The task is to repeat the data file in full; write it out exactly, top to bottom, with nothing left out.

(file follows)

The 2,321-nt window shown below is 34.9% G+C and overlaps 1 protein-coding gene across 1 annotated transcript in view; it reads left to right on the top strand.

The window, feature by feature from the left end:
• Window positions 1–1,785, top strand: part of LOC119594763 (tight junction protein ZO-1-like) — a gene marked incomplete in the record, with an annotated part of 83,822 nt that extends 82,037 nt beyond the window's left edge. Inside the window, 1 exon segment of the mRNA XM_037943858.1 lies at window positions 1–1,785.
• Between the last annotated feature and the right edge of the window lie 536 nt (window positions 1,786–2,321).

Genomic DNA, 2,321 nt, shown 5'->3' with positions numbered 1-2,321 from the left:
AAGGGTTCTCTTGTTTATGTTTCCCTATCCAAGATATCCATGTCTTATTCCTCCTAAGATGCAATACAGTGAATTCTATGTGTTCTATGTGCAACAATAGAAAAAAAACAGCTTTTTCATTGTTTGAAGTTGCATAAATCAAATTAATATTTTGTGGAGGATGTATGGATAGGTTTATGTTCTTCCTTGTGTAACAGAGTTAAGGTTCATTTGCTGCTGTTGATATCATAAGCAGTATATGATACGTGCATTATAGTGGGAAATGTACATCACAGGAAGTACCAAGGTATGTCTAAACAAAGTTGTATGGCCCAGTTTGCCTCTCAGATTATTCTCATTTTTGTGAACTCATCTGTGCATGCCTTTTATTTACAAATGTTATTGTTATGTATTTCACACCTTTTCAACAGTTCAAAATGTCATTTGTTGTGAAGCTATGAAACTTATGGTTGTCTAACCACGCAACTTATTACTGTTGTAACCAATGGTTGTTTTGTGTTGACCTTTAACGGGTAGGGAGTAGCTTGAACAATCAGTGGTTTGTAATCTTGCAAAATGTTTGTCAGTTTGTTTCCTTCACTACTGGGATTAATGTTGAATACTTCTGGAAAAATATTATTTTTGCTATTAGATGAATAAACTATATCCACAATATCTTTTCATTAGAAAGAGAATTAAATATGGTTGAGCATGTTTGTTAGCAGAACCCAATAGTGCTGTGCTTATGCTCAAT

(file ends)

The 2,321-nt window shown below is 34.9% G+C and overlaps 1 protein-coding gene across 1 annotated transcript in view; it reads left to right on the top strand.

The window, feature by feature from the left end:
• Window positions 1–1,785, top strand: part of LOC119594763 (tight junction protein ZO-1-like) — a gene marked incomplete in the record, with an annotated part of 83,822 nt that extends 82,037 nt beyond the window's left edge. Inside the window, 1 exon segment of the mRNA XM_037943858.1 lies at window positions 1–1,785.
• Between the last annotated feature and the right edge of the window lie 536 nt (window positions 1,786–2,321).

Genomic DNA, 2,321 nt, shown 5'->3' with positions numbered 1-2,321 from the left:
AAGGGTTCTCTTGTTTATGTTTCCCTATCCAAGATATCCATGTCTTATTCCTCCTAAGATGCAATACAGTGAATTCTATGTGTTCTATGTGCAACAATAGAAAAAAAACAGCTTTTTCATTGTTTGAAGTTGCATAAATCAAATTAATATTTTGTGGAGGATGTATGGATAGGTTTATGTTCTTCCTTGTGTAACAGAGTTAAGGTTCATTTGCTGCTGTTGATATCATAAGCAGTATATGATACGTGCATTATAGTGGGAAATGTACATCACAGGAAGTACCAAGGTATGTCTAAACAAAGTTGTATGGCCCAGTTTGCCTCTCAGATTATTCTCATTTTTGTGAACTCATCTGTGCATGCCTTTTATTTACAAATGTTATTGTTATGTATTTCACACCTTTTCAACAGTTCAAAATGTCATTTGTTGTGAAGCTATGAAACTTATGGTTGTCTAACCACGCAACTTATTACTGTTGTAACCAATGGTTGTTTTGTGTTGACCTTTAACGGGTAGGGAGTAGCTTGAACAATCAGTGGTTTGTAATCTTGCAAAATGTTTGTCAGTTTGTTTCCTTCACTACTGGGATTAATGTTGAATACTTCTGGAAAAATATTATTTTTGCTATTAGATGAATAAACTATATCCACAATATCTTTTCATTAGAAAGAGAATTAAATATGGTTGAGCATGTTTGTTAGCAGAACCCAATAGTGCTGTGCTTATGCTCAAT